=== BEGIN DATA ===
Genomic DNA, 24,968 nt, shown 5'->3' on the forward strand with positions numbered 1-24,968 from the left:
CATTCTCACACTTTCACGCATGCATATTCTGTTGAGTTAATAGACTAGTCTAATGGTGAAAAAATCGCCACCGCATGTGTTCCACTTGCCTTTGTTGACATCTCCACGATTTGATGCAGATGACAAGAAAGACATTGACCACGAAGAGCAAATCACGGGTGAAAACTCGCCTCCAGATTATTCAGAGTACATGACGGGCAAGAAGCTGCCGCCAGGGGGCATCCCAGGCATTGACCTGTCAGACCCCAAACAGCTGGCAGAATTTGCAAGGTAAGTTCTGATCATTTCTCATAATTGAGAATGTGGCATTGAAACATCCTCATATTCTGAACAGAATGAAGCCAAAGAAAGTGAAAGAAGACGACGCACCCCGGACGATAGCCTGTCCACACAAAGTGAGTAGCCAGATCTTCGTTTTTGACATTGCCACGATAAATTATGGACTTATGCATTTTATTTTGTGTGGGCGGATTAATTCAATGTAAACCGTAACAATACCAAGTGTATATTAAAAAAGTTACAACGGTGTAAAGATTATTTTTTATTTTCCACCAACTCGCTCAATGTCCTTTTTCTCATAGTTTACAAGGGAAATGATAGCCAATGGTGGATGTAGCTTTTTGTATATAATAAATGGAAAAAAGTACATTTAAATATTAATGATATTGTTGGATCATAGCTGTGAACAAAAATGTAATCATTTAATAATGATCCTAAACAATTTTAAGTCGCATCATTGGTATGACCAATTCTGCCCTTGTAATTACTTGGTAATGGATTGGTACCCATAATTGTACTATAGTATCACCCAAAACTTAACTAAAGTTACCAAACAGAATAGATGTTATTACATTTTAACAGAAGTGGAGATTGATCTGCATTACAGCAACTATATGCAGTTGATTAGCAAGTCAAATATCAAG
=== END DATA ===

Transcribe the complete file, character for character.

Genomic DNA, 24,968 nt, shown 5'->3' on the forward strand with positions numbered 1-24,968 from the left:
CATTCTCACACTTTCACGCATGCATATTCTGTTGAGTTAATAGACTAGTCTAATGGTGAAAAAATCGCCACCGCATGTGTTCCACTTGCCTTTGTTGACATCTCCACGATTTGATGCAGATGACAAGAAAGACATTGACCACGAAGAGCAAATCACGGGTGAAAACTCGCCTCCAGATTATTCAGAGTACATGACGGGCAAGAAGCTGCCGCCAGGGGGCATCCCAGGCATTGACCTGTCAGACCCCAAACAGCTGGCAGAATTTGCAAGGTAAGTTCTGATCATTTCTCATAATTGAGAATGTGGCATTGAAACATCCTCATATTCTGAACAGAATGAAGCCAAAGAAAGTGAAAGAAGACGACGCACCCCGGACGATAGCCTGTCCACACAAAGTGAGTAGCCAGATCTTCGTTTTTGACATTGCCACGATAAATTATGGACTTATGCATTTTATTTTGTGTGGGCGGATTAATTCAATGTAAACCGTAACAATACCAAGTGTATATTAAAAAAGTTACAACGGTGTAAAGATTATTTTTTATTTTCCACCAACTCGCTCAATGTCCTTTTTCTCATAGTTTACAAGGGAAATGATAGCCAATGGTGGATGTAGCTTTTTGTATATAATAAATGGAAAAAAGTACATTTAAATATTAATGATATTGTTGGATCATAGCTGTGAACAAAAATGTAATCATTTAATAATGATCCTAAACAATTTTAAGTCGCATCATTGGTATGACCAATTCTGCCCTTGTAATTACTTGGTAATGGATTGGTACCCATAATTGTACTATAGTATCACCCAAAACTTAACTAAAGTTACCAAACAGAATAGATGTTATTACATTTTAACAGAAGTGGAGATTGATCTGCATTACAGCAACTATATGCAGTTGATTAGCAAGTCAAATATCAAG